America’s most remote and northerly state, famously bought for 2 cents an acre in 1867, is still a world apart in a lot of ways, from the old mining town of Nome and frontier settlements full of subsistence-hunting locals, to the snowy slopes of Mt McKinley and the bear-studded salmon runs of the Kenai River. Alaska tours might not be the right word. In Alaska they call them ‘Adventures’.
Our Alaska trips score an average of 4.89 out of 5 based on 9 reviews in the last year.
Don't think it is too hard a trip- intrepid trips are for anyone , we all mix together and a small group allows you to see an experience more than the big bus trips. Fantastic and never too old to go
Review submitted 17 Aug 2017
For a lot of travellers, Alaska tours begin and end with Denali. And it’s fair enough. People travel a long way to see a grizzly bear or a moose or an Alaskan wolf, and Denali National Park is odds-on their best chance.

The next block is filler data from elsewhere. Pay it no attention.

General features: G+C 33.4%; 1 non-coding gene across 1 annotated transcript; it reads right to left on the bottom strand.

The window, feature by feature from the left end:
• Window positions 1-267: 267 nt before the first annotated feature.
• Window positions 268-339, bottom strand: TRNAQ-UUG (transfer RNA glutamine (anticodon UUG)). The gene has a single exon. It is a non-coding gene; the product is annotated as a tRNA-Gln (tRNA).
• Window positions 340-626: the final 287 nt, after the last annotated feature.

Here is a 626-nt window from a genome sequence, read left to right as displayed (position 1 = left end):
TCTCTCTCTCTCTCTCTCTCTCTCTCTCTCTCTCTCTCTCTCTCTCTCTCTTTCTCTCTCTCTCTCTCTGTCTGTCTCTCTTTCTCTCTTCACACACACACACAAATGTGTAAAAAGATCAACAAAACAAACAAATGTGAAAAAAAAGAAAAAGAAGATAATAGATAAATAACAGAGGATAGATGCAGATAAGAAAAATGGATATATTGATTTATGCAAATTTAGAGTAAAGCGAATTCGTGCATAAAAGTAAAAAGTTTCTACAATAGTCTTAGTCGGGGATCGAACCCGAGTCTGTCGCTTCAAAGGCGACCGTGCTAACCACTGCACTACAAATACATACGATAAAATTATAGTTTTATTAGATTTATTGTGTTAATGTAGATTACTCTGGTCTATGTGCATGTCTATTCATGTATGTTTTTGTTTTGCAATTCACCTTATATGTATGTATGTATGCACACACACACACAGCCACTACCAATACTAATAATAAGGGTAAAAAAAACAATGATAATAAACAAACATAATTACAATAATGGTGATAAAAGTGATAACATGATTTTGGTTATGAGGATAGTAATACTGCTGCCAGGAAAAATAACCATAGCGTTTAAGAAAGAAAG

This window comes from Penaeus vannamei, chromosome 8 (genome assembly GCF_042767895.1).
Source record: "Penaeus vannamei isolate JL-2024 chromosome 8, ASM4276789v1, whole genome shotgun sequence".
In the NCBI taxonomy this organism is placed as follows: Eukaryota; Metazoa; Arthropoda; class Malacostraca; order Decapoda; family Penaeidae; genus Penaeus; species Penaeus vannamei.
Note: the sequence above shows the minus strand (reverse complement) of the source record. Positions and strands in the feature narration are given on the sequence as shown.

Not to be outmuscled by its glitzy northern neighbor, Wrangell-St Elias is almost as spectacular as Denali, but with about a 10th of the tourists. On our Alaska tours, we’ll set you up with a glacier walk and even a little ice climbing if you’re game (it’s like regular climbing, but colder).
Only Queenstown on the South Island of New Zealand could potentially rival Seward for its picturesque mountain setting: perched on the inky Resurrection Bay and crowded all around by jagged, snow-capped peaks.
Flowing down from the epic MacLaren Glacier, MacLaren River is one of those Alaskan secrets that’s beginning to get out. We’ll drive through the high alpine country to the Lodge, before continuing via canoe up the river to a remote ‘Glacier Camp’ where you’ll sleep out under the stars.
A cracking little adventure town, bordered on three sides by some of the highest coastal mountains in the world (topping 7000ft in some places). Valdez itself isn’t a work of art: it’s pretty flat and industrial as a rule, but it makes a fantastic gateway to Alaska’s best hiking and other outdoor activities.